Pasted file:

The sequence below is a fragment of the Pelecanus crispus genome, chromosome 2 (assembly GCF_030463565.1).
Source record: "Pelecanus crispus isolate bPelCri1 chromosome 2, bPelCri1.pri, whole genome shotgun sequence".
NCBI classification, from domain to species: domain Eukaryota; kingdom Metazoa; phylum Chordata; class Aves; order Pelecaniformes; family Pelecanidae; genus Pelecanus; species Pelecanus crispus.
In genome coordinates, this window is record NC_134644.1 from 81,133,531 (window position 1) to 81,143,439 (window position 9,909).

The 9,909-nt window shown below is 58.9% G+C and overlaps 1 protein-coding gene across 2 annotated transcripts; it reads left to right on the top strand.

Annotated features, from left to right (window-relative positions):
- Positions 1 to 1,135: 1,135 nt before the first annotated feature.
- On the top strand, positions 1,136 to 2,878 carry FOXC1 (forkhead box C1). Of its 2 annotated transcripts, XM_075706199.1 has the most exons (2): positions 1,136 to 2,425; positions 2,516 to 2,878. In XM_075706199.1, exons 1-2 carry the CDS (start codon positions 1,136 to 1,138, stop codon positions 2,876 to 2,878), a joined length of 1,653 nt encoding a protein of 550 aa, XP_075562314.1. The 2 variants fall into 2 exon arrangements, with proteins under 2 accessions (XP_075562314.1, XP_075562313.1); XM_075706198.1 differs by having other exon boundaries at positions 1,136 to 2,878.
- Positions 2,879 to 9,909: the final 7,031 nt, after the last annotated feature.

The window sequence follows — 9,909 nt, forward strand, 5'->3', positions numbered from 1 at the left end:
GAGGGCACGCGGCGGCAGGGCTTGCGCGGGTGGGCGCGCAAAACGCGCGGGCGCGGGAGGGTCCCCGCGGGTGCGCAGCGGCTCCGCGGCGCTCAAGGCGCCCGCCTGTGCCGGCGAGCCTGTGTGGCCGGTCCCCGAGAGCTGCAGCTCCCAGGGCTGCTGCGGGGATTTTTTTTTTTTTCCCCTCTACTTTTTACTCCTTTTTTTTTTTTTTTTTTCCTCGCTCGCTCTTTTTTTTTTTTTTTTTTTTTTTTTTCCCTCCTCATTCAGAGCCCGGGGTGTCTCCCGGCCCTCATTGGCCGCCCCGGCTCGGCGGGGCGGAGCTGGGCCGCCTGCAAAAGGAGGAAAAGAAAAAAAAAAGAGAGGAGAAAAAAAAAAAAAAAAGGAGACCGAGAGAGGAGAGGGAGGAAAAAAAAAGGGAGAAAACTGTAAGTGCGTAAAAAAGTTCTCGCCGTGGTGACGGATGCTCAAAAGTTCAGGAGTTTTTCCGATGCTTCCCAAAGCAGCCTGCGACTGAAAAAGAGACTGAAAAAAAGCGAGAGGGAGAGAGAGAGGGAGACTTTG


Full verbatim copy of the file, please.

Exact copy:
The sequence below is a fragment of the Pelecanus crispus genome, chromosome 2 (assembly GCF_030463565.1).
Source record: "Pelecanus crispus isolate bPelCri1 chromosome 2, bPelCri1.pri, whole genome shotgun sequence".
NCBI classification, from domain to species: domain Eukaryota; kingdom Metazoa; phylum Chordata; class Aves; order Pelecaniformes; family Pelecanidae; genus Pelecanus; species Pelecanus crispus.
In genome coordinates, this window is record NC_134644.1 from 81,133,531 (window position 1) to 81,143,439 (window position 9,909).

The 9,909-nt window shown below is 58.9% G+C and overlaps 1 protein-coding gene across 2 annotated transcripts; it reads left to right on the top strand.

Annotated features, from left to right (window-relative positions):
- Positions 1 to 1,135: 1,135 nt before the first annotated feature.
- On the top strand, positions 1,136 to 2,878 carry FOXC1 (forkhead box C1). Of its 2 annotated transcripts, XM_075706199.1 has the most exons (2): positions 1,136 to 2,425; positions 2,516 to 2,878. In XM_075706199.1, exons 1-2 carry the CDS (start codon positions 1,136 to 1,138, stop codon positions 2,876 to 2,878), a joined length of 1,653 nt encoding a protein of 550 aa, XP_075562314.1. The 2 variants fall into 2 exon arrangements, with proteins under 2 accessions (XP_075562314.1, XP_075562313.1); XM_075706198.1 differs by having other exon boundaries at positions 1,136 to 2,878.
- Positions 2,879 to 9,909: the final 7,031 nt, after the last annotated feature.

The window sequence follows — 9,909 nt, forward strand, 5'->3', positions numbered from 1 at the left end:
GAGGGCACGCGGCGGCAGGGCTTGCGCGGGTGGGCGCGCAAAACGCGCGGGCGCGGGAGGGTCCCCGCGGGTGCGCAGCGGCTCCGCGGCGCTCAAGGCGCCCGCCTGTGCCGGCGAGCCTGTGTGGCCGGTCCCCGAGAGCTGCAGCTCCCAGGGCTGCTGCGGGGATTTTTTTTTTTTTCCCCTCTACTTTTTACTCCTTTTTTTTTTTTTTTTTTCCTCGCTCGCTCTTTTTTTTTTTTTTTTTTTTTTTTTTCCCTCCTCATTCAGAGCCCGGGGTGTCTCCCGGCCCTCATTGGCCGCCCCGGCTCGGCGGGGCGGAGCTGGGCCGCCTGCAAAAGGAGGAAAAGAAAAAAAAAAGAGAGGAGAAAAAAAAAAAAAAAAGGAGACCGAGAGAGGAGAGGGAGGAAAAAAAAAGGGAGAAAACTGTAAGTGCGTAAAAAAGTTCTCGCCGTGGTGACGGATGCTCAAAAGTTCAGGAGTTTTTCCGATGCTTCCCAAAGCAGCCTGCGACTGAAAAAGAGACTGAAAAAAAGCGAGAGGGAGAGAGAGAGGGAGACTTTG